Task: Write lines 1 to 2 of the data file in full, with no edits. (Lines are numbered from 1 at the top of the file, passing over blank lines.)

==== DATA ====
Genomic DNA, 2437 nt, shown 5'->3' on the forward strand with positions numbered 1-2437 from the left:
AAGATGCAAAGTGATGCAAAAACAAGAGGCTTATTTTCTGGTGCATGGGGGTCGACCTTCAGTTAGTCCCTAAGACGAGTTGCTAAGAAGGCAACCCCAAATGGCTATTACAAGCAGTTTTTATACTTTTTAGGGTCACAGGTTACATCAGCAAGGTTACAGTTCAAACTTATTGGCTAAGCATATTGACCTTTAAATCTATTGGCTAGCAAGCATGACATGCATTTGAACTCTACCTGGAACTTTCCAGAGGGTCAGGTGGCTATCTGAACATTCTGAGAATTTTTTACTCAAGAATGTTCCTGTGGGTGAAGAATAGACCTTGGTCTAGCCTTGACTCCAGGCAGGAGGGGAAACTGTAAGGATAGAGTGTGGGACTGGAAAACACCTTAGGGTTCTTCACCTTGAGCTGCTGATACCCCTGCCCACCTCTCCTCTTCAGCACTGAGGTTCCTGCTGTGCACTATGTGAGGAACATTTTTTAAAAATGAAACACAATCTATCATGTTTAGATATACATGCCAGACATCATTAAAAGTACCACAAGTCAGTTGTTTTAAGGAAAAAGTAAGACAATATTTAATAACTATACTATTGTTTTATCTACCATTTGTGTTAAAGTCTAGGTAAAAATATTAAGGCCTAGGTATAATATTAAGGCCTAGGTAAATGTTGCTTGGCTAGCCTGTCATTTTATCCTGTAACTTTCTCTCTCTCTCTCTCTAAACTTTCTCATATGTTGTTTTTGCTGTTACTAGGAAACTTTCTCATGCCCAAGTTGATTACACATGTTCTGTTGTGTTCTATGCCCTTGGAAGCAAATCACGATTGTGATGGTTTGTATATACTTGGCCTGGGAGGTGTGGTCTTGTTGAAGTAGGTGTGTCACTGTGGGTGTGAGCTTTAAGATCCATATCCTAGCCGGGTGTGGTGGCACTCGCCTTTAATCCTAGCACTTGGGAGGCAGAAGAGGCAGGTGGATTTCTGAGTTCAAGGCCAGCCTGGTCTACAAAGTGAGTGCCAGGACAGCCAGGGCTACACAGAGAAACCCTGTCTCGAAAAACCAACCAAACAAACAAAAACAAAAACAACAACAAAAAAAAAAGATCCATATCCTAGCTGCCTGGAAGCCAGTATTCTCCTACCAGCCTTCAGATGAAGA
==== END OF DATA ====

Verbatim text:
Genomic DNA, 2437 nt, shown 5'->3' on the forward strand with positions numbered 1-2437 from the left:
AAGATGCAAAGTGATGCAAAAACAAGAGGCTTATTTTCTGGTGCATGGGGGTCGACCTTCAGTTAGTCCCTAAGACGAGTTGCTAAGAAGGCAACCCCAAATGGCTATTACAAGCAGTTTTTATACTTTTTAGGGTCACAGGTTACATCAGCAAGGTTACAGTTCAAACTTATTGGCTAAGCATATTGACCTTTAAATCTATTGGCTAGCAAGCATGACATGCATTTGAACTCTACCTGGAACTTTCCAGAGGGTCAGGTGGCTATCTGAACATTCTGAGAATTTTTTACTCAAGAATGTTCCTGTGGGTGAAGAATAGACCTTGGTCTAGCCTTGACTCCAGGCAGGAGGGGAAACTGTAAGGATAGAGTGTGGGACTGGAAAACACCTTAGGGTTCTTCACCTTGAGCTGCTGATACCCCTGCCCACCTCTCCTCTTCAGCACTGAGGTTCCTGCTGTGCACTATGTGAGGAACATTTTTTAAAAATGAAACACAATCTATCATGTTTAGATATACATGCCAGACATCATTAAAAGTACCACAAGTCAGTTGTTTTAAGGAAAAAGTAAGACAATATTTAATAACTATACTATTGTTTTATCTACCATTTGTGTTAAAGTCTAGGTAAAAATATTAAGGCCTAGGTATAATATTAAGGCCTAGGTAAATGTTGCTTGGCTAGCCTGTCATTTTATCCTGTAACTTTCTCTCTCTCTCTCTCTAAACTTTCTCATATGTTGTTTTTGCTGTTACTAGGAAACTTTCTCATGCCCAAGTTGATTACACATGTTCTGTTGTGTTCTATGCCCTTGGAAGCAAATCACGATTGTGATGGTTTGTATATACTTGGCCTGGGAGGTGTGGTCTTGTTGAAGTAGGTGTGTCACTGTGGGTGTGAGCTTTAAGATCCATATCCTAGCCGGGTGTGGTGGCACTCGCCTTTAATCCTAGCACTTGGGAGGCAGAAGAGGCAGGTGGATTTCTGAGTTCAAGGCCAGCCTGGTCTACAAAGTGAGTGCCAGGACAGCCAGGGCTACACAGAGAAACCCTGTCTCGAAAAACCAACCAAACAAACAAAAACAAAAACAACAACAAAAAAAAAAGATCCATATCCTAGCTGCCTGGAAGCCAGTATTCTCCTACCAGCCTTCAGATGAAGA